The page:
I like the word impact, especially in sentences of the type, “The missile impacted on the insurgents’ hideout, killing all inside.” But it leaves me cold and vaguely homicidal to hear it used as environmentalists do when what they mean is influence, as when they ask us to “Minimize our environmental impact.”
The usage battle, sadly, is lost. I acknowledge the defeat, but I can’t bring myself to hold hands with my former enemy. However, since the word is in widespread use, I cannot avoid it; though I can strangle it with quotation marks.
To the real point: environmental activists are asking the impossible. The only way to minimize your environmental “impact” is not to be born. Any other option, including your mother exercising her right to “choose” after you have been conceived, will see you have some “impact.”
Every breath you take is an “impact” on the environment, even those breaths you take in the womb. Even stronger, in order to live you must have food, which means you must kill. To live is to kill: your life necessarily causes the death of many. Thus, the longer you live, the more “impact” you will have.
Given that you are not dead now, the only possible way to minimize your future “impact” is to fall upon your sword forthwith, taking care to tumble naked into a hand-dug shallow grave far from any water shed. There is no other choice—except that a sword may be swapped with a sturdy sharp stick.
These are simple, inescapable facts of logic, given that we accept that great utilitarian Jeremy Bentham’s definition that minimize means “to reduce to the smallest part or proportion possible.” That is also the mathematical definition. The smallest part or proportion possible here is none.
Environmentalists are thus gibbering when asking people to minimize their “impact.” It is obvious they cannot believe the words they have been using, because we have not seen many demonstrations of altruistic earnestness. Instead of, say, Sierra Club officers walking that last mile into the woods to show the world how its done, these wide-eyed folks jet to a distant city to beg for money, funds which are needed so that meetings can be held to decide where to next fly to. No officered activist has ever been seen sharpening his stick.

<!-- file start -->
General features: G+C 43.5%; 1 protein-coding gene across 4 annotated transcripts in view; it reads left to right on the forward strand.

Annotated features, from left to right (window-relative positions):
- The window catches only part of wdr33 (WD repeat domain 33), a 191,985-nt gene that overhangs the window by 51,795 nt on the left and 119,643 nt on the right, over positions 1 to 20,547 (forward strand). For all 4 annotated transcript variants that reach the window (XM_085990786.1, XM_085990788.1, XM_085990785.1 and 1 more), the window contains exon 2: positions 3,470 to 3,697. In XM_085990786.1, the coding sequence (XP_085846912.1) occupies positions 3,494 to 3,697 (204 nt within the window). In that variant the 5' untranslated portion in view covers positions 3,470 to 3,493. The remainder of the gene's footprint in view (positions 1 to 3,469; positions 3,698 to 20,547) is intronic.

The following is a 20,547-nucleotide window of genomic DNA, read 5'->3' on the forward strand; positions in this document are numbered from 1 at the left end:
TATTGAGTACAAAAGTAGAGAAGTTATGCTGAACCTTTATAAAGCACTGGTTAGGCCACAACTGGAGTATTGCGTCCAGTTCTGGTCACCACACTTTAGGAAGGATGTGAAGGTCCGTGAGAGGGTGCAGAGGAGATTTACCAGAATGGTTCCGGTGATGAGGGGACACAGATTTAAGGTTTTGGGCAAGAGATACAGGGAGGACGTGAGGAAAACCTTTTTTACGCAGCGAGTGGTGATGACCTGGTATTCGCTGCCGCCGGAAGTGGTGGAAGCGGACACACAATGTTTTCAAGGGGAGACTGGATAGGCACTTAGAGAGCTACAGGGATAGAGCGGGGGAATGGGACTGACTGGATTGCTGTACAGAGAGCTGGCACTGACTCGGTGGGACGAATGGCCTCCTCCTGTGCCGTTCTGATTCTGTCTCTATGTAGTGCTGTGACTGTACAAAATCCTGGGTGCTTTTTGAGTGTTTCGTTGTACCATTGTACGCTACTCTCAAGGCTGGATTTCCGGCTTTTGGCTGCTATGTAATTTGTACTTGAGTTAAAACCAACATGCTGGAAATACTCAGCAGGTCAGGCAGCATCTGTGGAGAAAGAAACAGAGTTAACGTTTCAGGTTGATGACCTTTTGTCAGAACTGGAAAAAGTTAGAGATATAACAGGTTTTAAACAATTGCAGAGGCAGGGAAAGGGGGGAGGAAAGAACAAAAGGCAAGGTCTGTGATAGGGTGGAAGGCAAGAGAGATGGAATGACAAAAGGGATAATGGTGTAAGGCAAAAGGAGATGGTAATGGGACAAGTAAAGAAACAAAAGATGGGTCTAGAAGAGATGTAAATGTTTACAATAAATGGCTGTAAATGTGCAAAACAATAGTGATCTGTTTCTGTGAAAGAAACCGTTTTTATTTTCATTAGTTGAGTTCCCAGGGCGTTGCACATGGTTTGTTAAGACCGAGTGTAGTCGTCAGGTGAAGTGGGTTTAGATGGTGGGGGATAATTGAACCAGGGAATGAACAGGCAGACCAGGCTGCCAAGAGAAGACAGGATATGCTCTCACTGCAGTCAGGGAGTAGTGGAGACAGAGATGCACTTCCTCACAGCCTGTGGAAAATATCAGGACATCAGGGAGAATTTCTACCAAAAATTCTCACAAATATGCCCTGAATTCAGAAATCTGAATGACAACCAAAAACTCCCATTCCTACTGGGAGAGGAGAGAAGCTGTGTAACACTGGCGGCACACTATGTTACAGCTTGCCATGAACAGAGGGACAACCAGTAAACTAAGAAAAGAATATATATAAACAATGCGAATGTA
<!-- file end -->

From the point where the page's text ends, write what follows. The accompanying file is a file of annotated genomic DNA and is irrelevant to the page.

What about calls to reduce your “impact”? Reducing is not minimizing. It is clearly possible to reduce without having to sacrifice yourself to Mother Earth. For example, you can take one less breath a day, or one fewer spoonful of wheat, drive one less mile, drink one fewer cup of wine. Anybody can reduce!
This isn’t satisfactory, because it is difficult to believe any activist would be satisfied if all pledged, and all fulfilled that pledge, of eating one less spoonful a day. It is easy to see that calls for “reductions” are akin to pleas to “Tax the rich!” Vapid political slogans which are purposely vague. And any moves towards definite, practical definitions are resisted.
The reason for this is obvious. If an environmentalist (or socialist or whomever) says, “By reduce, I mean X” then the danger is that X, whatever it is, will obtain. That is, the details in X might come to pass. And if they do—if X is fully implemented—the activist will be forced to acknowledge his success. But the moment he does, he is out of a job, he will have lost his calling, he will have agitated himself onto welfare.
So it is to his infinite benefit to never say what he means, to use only loose and watery phrases. This way he can ever be safely unsatisfied. And fully employed.